I rarely venture out of my east London comfort zone when it comes to eating and drinking which luckily for me tends to work out pretty ok as a lot of my favourite restaurants and clubs happen to be in walking distance (Visions and Berber & Q being prime examples of this). Sometimes however I will make an exception especially when a restaurant presents itself with a particularly intriguing and to me enticing menu just as Farmacy in the heart of Notting Hill did on this occasion.
I may not be a massive advocate of "clean eating", personally enjoying ice cream, cookies and wine a little too much, a little too regularly, but I also love cooking with vegetables more than anything, have a few intolerance problems (as many of you may know I don't react too kindly to gluten) and don't eat meat so instantly liked the look of the mostly vegan and gluten free fare with inspirations from around the world, think mezze to Asian salads with some spelt tagliatelle thrown in, that get plated up here. And they don't limit themselves in that sense- it may be mainly health orientated in its ethos, a whole section dedicated to Buddha bowls, but they still want you to have some of the kinda bad stuff offering a great selection of organic wine (we sampled a fantastic Sauvignon Blanc on this occasion) and equally yummy cocktails that were both refreshing but also packed a much needed alcoholic punch on the Friday evening we went for dinner here after a long day at the office- the Cool As A Cucumber cocktail in particular a must try mix of gin, cucumber, basil leaves, fresh apple and lime juice.
Yes, it is all a bit Made in Chelsea with its beautifully polished brass interior and even more beautifully polished diners ( MIC's Proudlock was actually there that evening surrounded by an army of glossy haired tall vixens) but even the cynical east Londoner in me couldn't help but love it. Why? To put it simply they make seriously fresh and healthy food that also happens to be tasty, served in a refined yet cool environment, all at pretty decent prices.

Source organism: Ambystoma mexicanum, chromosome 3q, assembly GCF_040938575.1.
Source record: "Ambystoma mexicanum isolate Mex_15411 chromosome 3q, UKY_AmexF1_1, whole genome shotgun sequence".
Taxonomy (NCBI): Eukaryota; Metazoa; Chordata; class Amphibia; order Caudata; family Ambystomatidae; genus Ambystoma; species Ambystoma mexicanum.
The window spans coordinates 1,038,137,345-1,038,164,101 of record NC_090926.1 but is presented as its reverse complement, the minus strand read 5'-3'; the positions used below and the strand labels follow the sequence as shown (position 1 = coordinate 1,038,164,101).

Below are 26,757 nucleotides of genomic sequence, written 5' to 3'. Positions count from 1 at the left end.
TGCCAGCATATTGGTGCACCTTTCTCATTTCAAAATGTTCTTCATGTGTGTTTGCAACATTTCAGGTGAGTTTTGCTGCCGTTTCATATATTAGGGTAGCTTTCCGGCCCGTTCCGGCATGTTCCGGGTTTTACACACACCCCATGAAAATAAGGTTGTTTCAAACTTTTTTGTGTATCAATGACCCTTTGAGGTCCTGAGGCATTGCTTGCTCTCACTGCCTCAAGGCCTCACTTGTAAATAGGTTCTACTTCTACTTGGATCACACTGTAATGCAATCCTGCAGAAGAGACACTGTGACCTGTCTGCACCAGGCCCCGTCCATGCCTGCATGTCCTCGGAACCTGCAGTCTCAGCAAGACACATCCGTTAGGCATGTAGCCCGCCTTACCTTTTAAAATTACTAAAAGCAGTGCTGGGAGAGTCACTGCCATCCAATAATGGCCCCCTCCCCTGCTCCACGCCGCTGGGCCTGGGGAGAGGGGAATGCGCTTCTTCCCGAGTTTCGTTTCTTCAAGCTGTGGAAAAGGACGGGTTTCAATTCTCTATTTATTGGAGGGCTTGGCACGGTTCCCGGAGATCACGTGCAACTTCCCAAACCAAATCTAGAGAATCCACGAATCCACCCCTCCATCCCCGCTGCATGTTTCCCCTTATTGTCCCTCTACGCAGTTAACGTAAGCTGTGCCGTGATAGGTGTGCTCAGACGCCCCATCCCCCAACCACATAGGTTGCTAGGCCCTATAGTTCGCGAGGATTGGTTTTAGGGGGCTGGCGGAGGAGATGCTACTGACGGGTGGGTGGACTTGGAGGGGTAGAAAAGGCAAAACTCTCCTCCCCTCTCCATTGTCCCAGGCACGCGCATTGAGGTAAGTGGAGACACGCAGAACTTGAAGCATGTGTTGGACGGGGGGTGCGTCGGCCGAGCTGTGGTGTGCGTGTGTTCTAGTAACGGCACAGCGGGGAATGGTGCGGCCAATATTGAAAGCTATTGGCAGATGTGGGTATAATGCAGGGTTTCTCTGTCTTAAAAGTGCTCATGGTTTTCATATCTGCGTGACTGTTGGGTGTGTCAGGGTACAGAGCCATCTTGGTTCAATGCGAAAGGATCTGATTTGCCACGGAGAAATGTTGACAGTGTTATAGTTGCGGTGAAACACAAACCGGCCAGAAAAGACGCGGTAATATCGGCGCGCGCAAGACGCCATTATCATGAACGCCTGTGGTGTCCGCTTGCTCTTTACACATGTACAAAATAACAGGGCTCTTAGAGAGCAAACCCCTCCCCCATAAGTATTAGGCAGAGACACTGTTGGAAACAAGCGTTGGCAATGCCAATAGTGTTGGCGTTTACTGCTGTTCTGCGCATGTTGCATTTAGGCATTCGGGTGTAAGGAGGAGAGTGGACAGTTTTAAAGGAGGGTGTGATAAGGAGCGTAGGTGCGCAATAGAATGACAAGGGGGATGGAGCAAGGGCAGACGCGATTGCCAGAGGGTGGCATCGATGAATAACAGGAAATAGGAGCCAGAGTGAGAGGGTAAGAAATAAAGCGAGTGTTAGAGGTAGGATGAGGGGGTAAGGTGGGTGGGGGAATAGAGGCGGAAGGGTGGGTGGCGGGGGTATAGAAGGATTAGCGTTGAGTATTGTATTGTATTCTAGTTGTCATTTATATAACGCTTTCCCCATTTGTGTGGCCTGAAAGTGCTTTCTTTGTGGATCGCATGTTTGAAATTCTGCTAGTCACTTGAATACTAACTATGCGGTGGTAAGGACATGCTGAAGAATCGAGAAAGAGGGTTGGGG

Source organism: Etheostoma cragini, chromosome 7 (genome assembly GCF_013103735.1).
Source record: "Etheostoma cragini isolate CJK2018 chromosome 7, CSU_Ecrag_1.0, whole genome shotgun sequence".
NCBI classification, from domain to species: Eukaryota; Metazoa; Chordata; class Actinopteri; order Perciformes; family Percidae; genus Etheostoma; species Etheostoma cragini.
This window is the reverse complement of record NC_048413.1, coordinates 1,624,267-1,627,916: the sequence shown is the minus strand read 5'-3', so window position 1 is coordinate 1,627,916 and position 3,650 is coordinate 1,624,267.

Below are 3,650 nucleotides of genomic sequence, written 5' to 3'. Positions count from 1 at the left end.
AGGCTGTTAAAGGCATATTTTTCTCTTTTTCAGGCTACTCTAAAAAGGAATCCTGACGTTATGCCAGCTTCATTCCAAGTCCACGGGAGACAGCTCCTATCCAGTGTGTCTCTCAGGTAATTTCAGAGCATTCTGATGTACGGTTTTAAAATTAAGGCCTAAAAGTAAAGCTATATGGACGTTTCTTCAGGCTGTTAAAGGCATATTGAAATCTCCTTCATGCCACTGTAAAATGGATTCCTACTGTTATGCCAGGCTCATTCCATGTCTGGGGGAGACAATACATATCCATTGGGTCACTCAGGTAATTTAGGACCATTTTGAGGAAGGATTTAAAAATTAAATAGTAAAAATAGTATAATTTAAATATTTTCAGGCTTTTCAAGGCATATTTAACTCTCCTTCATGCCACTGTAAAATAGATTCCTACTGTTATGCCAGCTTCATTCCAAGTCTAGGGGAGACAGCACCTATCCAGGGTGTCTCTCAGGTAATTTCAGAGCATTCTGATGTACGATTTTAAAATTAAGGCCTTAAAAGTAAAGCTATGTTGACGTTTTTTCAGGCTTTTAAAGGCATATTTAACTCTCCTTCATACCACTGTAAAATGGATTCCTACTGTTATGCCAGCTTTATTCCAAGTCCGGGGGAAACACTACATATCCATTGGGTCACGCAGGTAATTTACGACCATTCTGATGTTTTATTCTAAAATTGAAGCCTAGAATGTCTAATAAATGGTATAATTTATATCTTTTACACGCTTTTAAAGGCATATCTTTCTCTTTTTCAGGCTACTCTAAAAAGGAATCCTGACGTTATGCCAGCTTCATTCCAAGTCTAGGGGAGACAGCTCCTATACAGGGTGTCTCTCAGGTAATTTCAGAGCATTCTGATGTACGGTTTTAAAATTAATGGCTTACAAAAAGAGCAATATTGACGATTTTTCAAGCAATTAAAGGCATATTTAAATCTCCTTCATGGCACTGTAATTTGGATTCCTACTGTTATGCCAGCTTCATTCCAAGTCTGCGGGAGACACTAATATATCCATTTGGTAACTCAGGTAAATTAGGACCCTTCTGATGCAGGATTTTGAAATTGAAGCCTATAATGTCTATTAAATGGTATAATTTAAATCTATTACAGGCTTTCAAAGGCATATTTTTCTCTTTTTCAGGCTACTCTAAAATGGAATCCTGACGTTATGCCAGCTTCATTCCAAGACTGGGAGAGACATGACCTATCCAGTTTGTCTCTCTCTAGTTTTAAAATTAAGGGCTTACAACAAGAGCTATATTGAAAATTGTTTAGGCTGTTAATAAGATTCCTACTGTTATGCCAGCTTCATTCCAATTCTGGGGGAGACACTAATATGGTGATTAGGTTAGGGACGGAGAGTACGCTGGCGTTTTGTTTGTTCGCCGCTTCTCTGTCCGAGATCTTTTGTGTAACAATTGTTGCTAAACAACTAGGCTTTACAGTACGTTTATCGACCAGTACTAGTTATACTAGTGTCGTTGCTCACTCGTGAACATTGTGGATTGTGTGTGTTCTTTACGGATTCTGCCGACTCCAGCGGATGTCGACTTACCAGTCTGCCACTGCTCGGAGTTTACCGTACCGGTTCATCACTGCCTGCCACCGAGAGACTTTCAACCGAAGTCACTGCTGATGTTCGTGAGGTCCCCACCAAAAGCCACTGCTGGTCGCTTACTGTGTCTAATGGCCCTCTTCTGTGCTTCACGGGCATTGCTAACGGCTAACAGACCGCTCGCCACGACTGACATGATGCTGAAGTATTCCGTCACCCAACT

It is also a vegan's or anyone who suffers from a serious food intolerances dream, offering dishes that are usually far from it as completely dairy free. A prime example of this was our nacho stater, freshly made tortilla chips served with guacamole, refried beans and 'sour cream'- God knows what they used to emulate the dairy element so well but it tasted pretty much like the real deal if not better! That finesse and creativity in their cooking is visible across the entire menu, a favourite of the night the middle Eastern Buddha bowl, took classic elements of this type of cuisine and gave them a modern, health conscious yet nonetheless flavour packed twist (in this case beautifully succulent sweet potato falafel combined with incredibly fresh tasting spirulina hummus, baba ganoush and quinoa tabbouleh). Another main and yet another take on the "oh so of the moment" Buddha bowl, the 'Green Eggs' bowl, proved equally good, bursting with fresh notes of the green veg and an incredibly flavourful garlic aioli.
Despite this all being relatively light fare we were feeling pretty full and satisfied after the mains (definitely also having gotten our five a day by this point) but couldn't say no to dessert after a glance at their menu. Desserts are of course typically quite dairy and gluten heavy and not many alternatives to them I had tried up until this point had really measured up, often a very lacklustre and almost too "healthy" version of the original. At Farmacy however the dessert were not a mere afterthought. No, they were pretty much as close to sweet tooth heaven as we were going to get regardless of that neither of the option we tried as it turned actually contained any refined sugar, dairy or gluten!
Their sundae was a glorious concoction of gluten free brownie chunks, vegan cream (which was super silky), seasonal fruits, raw cacao and maca caramel which tasted so much like its buttery real caramel brother that we almost had to ask that they were really sure it contained no dairy. It was decadent, rich and, though no doubt still containing a lot of calories, left us feeling a little less guilty than after devouring a normal sundae. The real star of the show for me though was their take on a lemon cheesecake. Presented as deconstructed bowl, it consisted of a beautifully light raspberry mousse on a biscuit base served with a zingy lemon sorbet and maple meringue. It was such a fine composition of flavours and textures that it could have easily been served up at any top London restaurant, vegan or not.